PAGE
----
This book is great for beginners in that it introduces and familiarizes readers with tools, lumber, and techniques. In fact, I would go as far as to say it's a great motivator to start building your own projects. As far as the plans in the book go, I recommend either redoing measurement calculations on lumber and hardware, or finding plans elsewhere. I built the lawn chair, and found some measurements to be wrong in lumber and in the screw lengths. I wrote down the corrections as I went along, and found that my second chair only took me a fraction of the time to make, compared to the first. Looks great! Just be careful if you're using the plans! Good luck.

The authors, Stevie Henderson & Mark Baldwin, devote the first five chapters of this book going over materials, tools, techniques and safety. All of which I personally wish more authors would do. They go through everything from adhesives to selecting the type of wood to use.After the introduction the book jumps straight into building projects. The projects range from building a Birdhouse Table, an Adirondack Sofa, a Yard Light, an Outdoor Storage Center, a Privacy Screen, a Portable Deck and so much more.My favorite aspects of this book are the authors provide a lot of diagrams and pictures to help spotlight the amount of detail they provide. Also, each project has detailed lists of what material is needed and instead of just providing the reader with a Cutting List, and they provide a Material and Hardware lists. There's no more guesswork on what tool is used to make or do what!This book is very thought out and it is geared toward the beginner to intermediate. I enjoyed this book and look forward to building many of the projects for my own personal use. I recommend the purchase of this book.

I have built, the 2x4+1x4 chairs (a bench to match the chairs, as well as foot rests that slide under the bench "all my designs"), the small table and the barbeque table from this book and have to change all the measurements. She has the back supports for the chairs wrong, they don't work, you must use 17 or 17 1/2 inch back supports. Also the seat is too high for the arms so you must either lower the seat or shorten the legs (front and back). They are also uncomfortable for seating as built, I have found that lowering the back of the seat 1 1/2" makes them much more comfortable. After building the chairs, I just used the basic ideas and worked out the measurements for what I wanted since I couldn't trust the ones in the book. I have build some nice things from her basic ideas but they are not her plans but mine.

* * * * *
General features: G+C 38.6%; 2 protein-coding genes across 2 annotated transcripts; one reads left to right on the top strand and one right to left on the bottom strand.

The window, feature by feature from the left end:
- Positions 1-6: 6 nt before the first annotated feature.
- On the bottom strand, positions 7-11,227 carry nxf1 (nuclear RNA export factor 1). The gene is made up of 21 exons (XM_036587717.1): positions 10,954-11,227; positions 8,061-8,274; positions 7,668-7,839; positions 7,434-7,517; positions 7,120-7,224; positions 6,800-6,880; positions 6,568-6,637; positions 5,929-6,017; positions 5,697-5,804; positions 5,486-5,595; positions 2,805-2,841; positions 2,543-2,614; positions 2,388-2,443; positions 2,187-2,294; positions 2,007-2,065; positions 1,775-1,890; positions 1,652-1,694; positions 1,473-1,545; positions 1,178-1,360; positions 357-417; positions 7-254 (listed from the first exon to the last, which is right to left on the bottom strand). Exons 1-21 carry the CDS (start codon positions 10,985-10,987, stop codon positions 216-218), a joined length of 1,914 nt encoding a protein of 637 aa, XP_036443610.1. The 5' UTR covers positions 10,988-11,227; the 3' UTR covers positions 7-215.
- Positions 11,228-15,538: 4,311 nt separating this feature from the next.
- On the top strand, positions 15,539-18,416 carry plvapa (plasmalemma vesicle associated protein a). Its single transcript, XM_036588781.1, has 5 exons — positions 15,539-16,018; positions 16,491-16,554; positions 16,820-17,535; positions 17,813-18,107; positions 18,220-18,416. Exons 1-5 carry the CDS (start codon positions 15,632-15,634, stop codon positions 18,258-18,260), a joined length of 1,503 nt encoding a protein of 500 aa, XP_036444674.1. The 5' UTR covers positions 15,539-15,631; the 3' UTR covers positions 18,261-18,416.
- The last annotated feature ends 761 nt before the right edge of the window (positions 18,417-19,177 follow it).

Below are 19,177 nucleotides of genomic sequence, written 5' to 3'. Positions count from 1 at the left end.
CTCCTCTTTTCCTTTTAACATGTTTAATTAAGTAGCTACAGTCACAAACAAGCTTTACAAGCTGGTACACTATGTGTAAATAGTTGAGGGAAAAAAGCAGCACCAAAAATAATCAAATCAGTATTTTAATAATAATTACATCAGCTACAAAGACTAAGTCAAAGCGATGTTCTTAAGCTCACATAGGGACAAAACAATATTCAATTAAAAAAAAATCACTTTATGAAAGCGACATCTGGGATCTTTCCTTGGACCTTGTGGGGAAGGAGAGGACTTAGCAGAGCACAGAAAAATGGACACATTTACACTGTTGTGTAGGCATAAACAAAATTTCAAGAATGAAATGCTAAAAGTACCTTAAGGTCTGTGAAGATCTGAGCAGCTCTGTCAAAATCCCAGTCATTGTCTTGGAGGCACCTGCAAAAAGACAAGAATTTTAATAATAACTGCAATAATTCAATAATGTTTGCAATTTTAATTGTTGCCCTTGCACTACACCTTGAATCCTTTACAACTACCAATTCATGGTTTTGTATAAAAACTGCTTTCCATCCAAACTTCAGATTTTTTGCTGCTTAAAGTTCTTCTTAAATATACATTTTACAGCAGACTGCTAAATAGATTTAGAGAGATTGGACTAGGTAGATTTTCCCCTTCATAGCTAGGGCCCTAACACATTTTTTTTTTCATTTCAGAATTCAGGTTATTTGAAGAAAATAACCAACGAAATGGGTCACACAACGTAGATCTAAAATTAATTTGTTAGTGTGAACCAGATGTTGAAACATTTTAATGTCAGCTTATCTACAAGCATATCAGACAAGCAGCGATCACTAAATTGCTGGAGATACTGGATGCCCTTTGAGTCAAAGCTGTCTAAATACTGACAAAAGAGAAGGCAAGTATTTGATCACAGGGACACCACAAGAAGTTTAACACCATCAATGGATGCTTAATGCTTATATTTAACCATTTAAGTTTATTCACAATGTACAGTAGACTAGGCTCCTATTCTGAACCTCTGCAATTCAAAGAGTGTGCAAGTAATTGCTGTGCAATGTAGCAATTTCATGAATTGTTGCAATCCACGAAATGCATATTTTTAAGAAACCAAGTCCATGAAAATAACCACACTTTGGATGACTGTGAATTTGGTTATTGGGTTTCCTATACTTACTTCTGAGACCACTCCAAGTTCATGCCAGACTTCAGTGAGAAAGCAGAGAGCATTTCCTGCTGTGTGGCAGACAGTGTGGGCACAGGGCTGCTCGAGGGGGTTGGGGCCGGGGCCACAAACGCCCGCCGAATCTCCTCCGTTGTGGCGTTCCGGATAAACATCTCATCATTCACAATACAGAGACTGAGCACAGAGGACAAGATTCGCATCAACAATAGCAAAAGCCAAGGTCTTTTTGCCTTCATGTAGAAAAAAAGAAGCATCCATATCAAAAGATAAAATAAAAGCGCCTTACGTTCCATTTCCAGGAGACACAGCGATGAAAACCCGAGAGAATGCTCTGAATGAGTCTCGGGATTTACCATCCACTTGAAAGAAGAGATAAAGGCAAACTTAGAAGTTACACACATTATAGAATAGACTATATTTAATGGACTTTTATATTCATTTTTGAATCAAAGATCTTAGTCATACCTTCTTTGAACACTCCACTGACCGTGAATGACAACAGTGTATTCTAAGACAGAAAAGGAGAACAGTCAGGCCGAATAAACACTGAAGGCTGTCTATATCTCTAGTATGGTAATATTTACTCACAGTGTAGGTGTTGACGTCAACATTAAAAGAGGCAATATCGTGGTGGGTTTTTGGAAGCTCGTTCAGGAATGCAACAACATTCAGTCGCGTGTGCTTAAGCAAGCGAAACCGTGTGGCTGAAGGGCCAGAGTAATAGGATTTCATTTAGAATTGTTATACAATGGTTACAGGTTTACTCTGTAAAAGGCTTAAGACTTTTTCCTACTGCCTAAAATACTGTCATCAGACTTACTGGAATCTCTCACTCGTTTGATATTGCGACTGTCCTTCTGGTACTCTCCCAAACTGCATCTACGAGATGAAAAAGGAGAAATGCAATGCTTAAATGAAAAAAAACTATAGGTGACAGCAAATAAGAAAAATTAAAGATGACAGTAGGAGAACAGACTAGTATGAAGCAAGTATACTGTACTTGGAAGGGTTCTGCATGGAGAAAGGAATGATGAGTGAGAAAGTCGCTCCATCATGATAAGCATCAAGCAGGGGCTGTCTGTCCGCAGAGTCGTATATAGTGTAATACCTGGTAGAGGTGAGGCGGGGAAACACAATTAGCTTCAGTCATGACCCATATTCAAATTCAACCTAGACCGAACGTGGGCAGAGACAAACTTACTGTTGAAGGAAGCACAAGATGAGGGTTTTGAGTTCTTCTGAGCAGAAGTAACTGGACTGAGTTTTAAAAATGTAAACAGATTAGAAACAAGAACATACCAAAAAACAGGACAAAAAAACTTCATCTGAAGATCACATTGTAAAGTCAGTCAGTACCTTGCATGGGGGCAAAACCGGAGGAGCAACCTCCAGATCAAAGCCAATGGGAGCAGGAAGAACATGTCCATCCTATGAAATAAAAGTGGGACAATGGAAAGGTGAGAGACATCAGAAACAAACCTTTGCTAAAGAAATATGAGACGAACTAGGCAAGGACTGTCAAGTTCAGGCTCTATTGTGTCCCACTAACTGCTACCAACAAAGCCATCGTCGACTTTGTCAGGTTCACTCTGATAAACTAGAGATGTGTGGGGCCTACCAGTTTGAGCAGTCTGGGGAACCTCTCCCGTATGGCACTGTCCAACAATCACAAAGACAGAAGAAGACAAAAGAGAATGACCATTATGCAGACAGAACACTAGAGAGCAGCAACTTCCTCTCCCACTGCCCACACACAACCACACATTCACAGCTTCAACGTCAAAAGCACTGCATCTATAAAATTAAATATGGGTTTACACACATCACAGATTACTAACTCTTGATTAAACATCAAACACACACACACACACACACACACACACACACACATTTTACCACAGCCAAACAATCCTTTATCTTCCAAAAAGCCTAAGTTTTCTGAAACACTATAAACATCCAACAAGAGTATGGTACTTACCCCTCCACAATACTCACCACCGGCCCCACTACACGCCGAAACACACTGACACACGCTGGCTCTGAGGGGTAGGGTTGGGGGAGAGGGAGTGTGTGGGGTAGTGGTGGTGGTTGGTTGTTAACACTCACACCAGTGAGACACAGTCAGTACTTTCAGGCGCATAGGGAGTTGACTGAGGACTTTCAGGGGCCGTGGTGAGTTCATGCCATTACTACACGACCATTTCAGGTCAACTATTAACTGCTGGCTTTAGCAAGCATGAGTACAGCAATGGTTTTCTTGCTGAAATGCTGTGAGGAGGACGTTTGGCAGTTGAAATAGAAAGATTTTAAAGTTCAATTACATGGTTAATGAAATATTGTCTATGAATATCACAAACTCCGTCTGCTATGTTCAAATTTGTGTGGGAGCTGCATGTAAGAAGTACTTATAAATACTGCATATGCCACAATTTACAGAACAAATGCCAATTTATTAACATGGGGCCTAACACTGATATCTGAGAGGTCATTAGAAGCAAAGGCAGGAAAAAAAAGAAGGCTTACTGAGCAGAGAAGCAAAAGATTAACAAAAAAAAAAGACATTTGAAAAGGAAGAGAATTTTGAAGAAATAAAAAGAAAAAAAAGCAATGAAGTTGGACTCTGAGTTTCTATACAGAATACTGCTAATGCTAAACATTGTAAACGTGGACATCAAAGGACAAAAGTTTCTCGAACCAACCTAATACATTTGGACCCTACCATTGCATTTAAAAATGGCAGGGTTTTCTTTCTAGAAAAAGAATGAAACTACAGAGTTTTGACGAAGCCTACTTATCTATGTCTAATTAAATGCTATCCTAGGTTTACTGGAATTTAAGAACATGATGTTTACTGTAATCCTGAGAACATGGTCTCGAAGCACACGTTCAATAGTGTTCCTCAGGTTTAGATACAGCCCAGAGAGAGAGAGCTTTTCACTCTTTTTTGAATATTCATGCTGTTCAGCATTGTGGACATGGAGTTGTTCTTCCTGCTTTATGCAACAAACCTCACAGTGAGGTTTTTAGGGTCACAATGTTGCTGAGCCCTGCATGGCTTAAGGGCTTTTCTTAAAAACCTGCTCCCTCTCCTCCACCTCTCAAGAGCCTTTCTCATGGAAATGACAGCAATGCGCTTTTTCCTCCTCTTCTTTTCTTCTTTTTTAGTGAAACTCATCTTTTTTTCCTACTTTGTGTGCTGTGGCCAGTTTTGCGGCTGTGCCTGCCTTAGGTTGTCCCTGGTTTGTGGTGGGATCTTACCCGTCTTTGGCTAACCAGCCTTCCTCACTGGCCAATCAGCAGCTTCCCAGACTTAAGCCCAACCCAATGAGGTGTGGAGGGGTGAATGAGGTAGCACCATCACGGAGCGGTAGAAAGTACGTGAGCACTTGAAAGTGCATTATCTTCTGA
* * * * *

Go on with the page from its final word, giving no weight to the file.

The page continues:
Before today, I'd never operated so much as a power saw. But I've had this book for a few months now and have been eyeing the adirondack sofa. And I'm thrilled to report that I finished the entire project in only 5-6 hours today, following the instructions given. It looks really great!A few things to note, however:1. While the "cutting list" dimensions are perfect, the "materials" amounts are not. Before you buy lumber, be sure to list out the size of the pieces you'll need and then decide how many pieces of wood you'll need to buy. I knew I was going to buy 6 ft. boards from the hardware, so I figured out ahead of time which pieces I'd be cutting from each board. Buying the proper # of boards saved me a ton of time and headache.2. The instructions do require you to think through the steps prior to execution. For the most part the steps were clear and only a few were challenging -- but I was able to find easy work-arounds that accomplished the same results.3. I wish the authors would indicate which tools are needed for each project. They seem to assume that the builder owns all tools mentioned in the beginning of the book... but this is clearly unrealistic. I bought a power miter saw to use for the sofa, and while a jigsaw would have also been helpful, I did just fine with the miter saw.4. Another reviewer mentioned that the cutting list for the back slats of the adirondack sofa improperly called for 1x6 boards and she had to substitute 1x4 boards. However, she must have had another version of the book, because my cutting list is perfect and even fits together better than most IKEA furniture I've assembled. The back slats call for twelve 32" 1x4 boards. My version was published in 2000, perhaps she had an earlier copy.Overall, I'm really pleased with this book and plan to make several more projects!